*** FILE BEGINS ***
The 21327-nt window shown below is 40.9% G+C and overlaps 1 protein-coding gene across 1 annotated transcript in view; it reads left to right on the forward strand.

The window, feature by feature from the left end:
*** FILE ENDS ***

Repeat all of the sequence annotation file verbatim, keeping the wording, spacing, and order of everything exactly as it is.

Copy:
The 21327-nt window shown below is 40.9% G+C and overlaps 1 protein-coding gene across 1 annotated transcript in view; it reads left to right on the forward strand.

The window, feature by feature from the left end: